The nearest shinkansen (bullet train) station is a forty-minute drive away, and I've already been there twice today. Moody's Blue Taxi Service aims to please, and at least it's a scenic drive there and back again. The BLUE isn't just my car, either; a long stretch of the road is lined with hydrangeas, and they're still in full bloom. There are whites, pinks, purples, and vivid blues there, standing out against the deep green leaves/needles and brown trunks of the surrounding forest. Our staff of guest clinicians will wax and wane over the next few days, so I know I'll be making that trip a lot more and enjoying every bit of it.

This afternoon Mr. Ogawa sent me out on a special mission. Going shopping for "maintenance equipment" (heh!) for the guest clinicians is one of my usual duties during summer training camps, but this was the first time for me to go solo. I was also given a most unusual shopping list. This time, for the first time ever, I had been sent out on a quest for vegetables.

Yes, you read that right.

You see, since a year or two ago, one of our regular guest clinicians has been pressing us to make our "maintenance equipment" (tee hee) healthier. I'm not complaining, since I'm all for it, but it certainly makes the shopping more complicated. Mr. Ogawa gave me some (rather confused) directions on how to get to a bargain produce stand he found last year, but I decided to be a real 21st-century man (low, Mesa/Boogie amp power chord) and do an area search with my navigation system. It located several produce stands, so I picked one that was relatively close and drove way out into the (beautiful) countryside to find it was out of business. I then followed Mr. Ogawa's directions, going many kilometers in the other direction, but that place turned out to be dark and shuttered, too. Not wanting to give up, I pressed on and came across two produce stands, the second much better than the first, and I wound up with quite an array of fruit and vegetables. In the process I also found a "real" supermarket, the first we'd come across in three years of training camps in the same place.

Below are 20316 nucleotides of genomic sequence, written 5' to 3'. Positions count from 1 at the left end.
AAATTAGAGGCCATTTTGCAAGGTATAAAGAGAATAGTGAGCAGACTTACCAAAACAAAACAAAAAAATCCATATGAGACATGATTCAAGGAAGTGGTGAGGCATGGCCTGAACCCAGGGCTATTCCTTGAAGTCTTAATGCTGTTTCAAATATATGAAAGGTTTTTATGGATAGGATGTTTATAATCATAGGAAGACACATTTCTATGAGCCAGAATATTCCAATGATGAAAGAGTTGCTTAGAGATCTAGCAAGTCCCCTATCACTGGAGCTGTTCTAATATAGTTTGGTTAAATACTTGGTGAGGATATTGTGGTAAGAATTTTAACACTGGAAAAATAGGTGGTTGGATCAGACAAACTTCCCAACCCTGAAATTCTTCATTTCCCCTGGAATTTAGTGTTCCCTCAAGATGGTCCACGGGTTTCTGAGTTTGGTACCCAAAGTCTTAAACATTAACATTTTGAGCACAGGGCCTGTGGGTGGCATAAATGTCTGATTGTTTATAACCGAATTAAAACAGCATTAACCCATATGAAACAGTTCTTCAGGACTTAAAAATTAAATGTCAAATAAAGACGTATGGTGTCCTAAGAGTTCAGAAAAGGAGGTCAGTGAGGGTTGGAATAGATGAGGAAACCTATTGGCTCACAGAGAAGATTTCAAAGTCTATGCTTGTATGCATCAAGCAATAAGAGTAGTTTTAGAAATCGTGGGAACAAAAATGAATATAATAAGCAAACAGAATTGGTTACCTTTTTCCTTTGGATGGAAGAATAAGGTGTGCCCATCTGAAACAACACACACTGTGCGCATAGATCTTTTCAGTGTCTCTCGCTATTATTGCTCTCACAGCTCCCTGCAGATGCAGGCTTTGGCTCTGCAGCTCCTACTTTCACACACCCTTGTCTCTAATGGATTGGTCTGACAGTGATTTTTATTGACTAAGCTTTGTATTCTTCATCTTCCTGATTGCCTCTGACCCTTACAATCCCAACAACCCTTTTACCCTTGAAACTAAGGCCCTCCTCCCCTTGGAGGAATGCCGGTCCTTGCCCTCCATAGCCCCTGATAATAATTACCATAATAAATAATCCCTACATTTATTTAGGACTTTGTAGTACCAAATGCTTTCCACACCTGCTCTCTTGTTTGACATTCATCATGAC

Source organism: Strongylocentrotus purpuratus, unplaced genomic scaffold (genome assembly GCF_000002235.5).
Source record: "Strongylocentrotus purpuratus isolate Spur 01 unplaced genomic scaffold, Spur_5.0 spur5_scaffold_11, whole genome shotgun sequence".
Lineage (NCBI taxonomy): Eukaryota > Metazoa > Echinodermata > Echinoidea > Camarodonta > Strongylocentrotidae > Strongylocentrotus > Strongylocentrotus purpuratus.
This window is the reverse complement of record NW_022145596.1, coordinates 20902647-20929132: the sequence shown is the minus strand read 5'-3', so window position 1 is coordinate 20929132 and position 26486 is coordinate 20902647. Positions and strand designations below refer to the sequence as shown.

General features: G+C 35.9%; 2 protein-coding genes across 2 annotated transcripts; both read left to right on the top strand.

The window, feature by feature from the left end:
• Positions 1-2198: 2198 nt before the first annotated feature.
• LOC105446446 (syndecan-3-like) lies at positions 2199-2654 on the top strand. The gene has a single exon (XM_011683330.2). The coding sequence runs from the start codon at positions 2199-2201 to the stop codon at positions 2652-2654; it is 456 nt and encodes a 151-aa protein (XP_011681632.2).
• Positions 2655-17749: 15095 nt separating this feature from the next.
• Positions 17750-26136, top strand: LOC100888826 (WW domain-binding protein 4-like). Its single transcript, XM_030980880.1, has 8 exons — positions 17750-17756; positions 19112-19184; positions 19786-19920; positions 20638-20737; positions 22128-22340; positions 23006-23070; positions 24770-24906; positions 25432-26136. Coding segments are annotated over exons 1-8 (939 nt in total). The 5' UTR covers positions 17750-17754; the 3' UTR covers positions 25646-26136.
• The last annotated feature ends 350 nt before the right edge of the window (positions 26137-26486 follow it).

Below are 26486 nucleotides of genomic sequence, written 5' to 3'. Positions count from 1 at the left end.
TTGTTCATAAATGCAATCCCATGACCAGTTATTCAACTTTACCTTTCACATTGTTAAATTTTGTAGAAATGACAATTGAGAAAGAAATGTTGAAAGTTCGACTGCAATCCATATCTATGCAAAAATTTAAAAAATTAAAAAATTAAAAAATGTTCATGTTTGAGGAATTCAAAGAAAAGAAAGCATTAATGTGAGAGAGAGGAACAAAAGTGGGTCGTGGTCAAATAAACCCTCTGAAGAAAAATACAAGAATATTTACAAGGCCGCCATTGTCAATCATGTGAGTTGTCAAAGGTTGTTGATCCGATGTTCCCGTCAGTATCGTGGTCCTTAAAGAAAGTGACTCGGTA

Which brings me to my current mission. It's after dark now, and I went back to that "real" supermarket together with two "O.B.s" (male alumni) to get the main stock of "maintenance equipment" (cough) for tonight. We got quite a selection, too: a few six-packs of "tall" beer cans, whiskey, and a great, big bottle of shochu (distilled potato or plum liquor) to supplement the case of wine we already have. Hopefully it will last through the night. These guest clinicians drink like fish. (Hey, they're musicians, after all!) We also got a whole bunch of snacks. Yes, there are many things the Japanese do very well, and one of them is otsumame (drinking snacks). Anyplace that sells liquor has quite a selection. We got a formidable array we were confident would suit any taste. I won't tell you how much it all cost. Such is one of the basic facts of summer training camp life. When the kids bed down for the night and are blissfully unaware (we hope), the clinician "maintenance" begins, and it often (read "invariably") lasts until the wee small hours.

Now we're heading back with the fruits of our efforts. It will be the main welcome party, as the largest group of clinicians arrived today. It should be interesting. As it turns out, the festivities begin early for us. As we load the BLUE RAV4 we suddenly hear booms and see flashes of color from further down the mountain, just out of sight.

"Wow," we think, "there are fireworks tonight!" Too bad we can't see them.

Then, after we get no more than half a kilometer down the road, a massive barrage of fireworks suddenly goes off in a nearby field, exploding directly ahead in full view! The entire display lasts less than a minute, and it's intense. The O.B.s and I are suitably impressed. Our party has started early. Now we can look forward to later in the night, when we'll have socializing, camaraderie, discussion, good spirits in the air, even better spirits in our glasses...oh, and LOTS of fresh vegetables!

Three more days to go.

Friday, August 03, 2007

Music in the Mountains, Part 2007

Well, I've been there and back again. The 2007 edition of our music club's summer training camp has come and gone.

This year I wasn't given any time for my jazz band to practice. The bulk of the schedule was monopolized by the concert band to prepare for the Prefectural Championship (fanfare with lots of dissonant harmony and complex rhythms), which would happen in the afternoon of the day the training camp ended. Even though I understood the reasons, I was still pretty upset about it. However, I was given a lot of other things to do, much more responsibility than usual, so I didn't really have any time to fret about it. The one afternoon of free time also gwugged and went to make time for more practice, so we were engaged almost the whole time. There was hardly any room to think...let alone take pictures. (Sorry, Agus!)